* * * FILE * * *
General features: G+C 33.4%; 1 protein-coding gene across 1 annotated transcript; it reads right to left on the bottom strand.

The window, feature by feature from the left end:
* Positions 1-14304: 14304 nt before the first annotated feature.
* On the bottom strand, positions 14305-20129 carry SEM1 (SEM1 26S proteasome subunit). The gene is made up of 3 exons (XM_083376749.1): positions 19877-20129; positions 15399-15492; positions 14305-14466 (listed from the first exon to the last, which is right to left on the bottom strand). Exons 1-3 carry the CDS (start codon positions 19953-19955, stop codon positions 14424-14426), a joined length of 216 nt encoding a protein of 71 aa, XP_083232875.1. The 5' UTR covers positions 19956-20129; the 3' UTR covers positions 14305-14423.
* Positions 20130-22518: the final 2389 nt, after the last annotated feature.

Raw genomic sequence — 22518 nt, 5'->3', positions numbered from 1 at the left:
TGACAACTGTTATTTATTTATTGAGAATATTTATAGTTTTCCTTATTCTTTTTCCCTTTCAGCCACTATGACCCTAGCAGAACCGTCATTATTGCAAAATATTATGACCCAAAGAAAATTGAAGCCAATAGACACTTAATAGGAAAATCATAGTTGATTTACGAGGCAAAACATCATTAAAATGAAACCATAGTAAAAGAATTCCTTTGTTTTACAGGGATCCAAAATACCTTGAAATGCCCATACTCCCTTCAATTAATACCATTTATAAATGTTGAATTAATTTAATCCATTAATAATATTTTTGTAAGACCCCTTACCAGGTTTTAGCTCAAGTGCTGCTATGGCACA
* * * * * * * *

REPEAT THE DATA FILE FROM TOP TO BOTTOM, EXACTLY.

General features: G+C 33.4%; 1 protein-coding gene across 1 annotated transcript; it reads right to left on the bottom strand.

The window, feature by feature from the left end:
* Positions 1-14304: 14304 nt before the first annotated feature.
* On the bottom strand, positions 14305-20129 carry SEM1 (SEM1 26S proteasome subunit). The gene is made up of 3 exons (XM_083376749.1): positions 19877-20129; positions 15399-15492; positions 14305-14466 (listed from the first exon to the last, which is right to left on the bottom strand). Exons 1-3 carry the CDS (start codon positions 19953-19955, stop codon positions 14424-14426), a joined length of 216 nt encoding a protein of 71 aa, XP_083232875.1. The 5' UTR covers positions 19956-20129; the 3' UTR covers positions 14305-14423.
* Positions 20130-22518: the final 2389 nt, after the last annotated feature.

Raw genomic sequence — 22518 nt, 5'->3', positions numbered from 1 at the left:
TGACAACTGTTATTTATTTATTGAGAATATTTATAGTTTTCCTTATTCTTTTTCCCTTTCAGCCACTATGACCCTAGCAGAACCGTCATTATTGCAAAATATTATGACCCAAAGAAAATTGAAGCCAATAGACACTTAATAGGAAAATCATAGTTGATTTACGAGGCAAAACATCATTAAAATGAAACCATAGTAAAAGAATTCCTTTGTTTTACAGGGATCCAAAATACCTTGAAATGCCCATACTCCCTTCAATTAATACCATTTATAAATGTTGAATTAATTTAATCCATTAATAATATTTTTGTAAGACCCCTTACCAGGTTTTAGCTCAAGTGCTGCTATGGCACA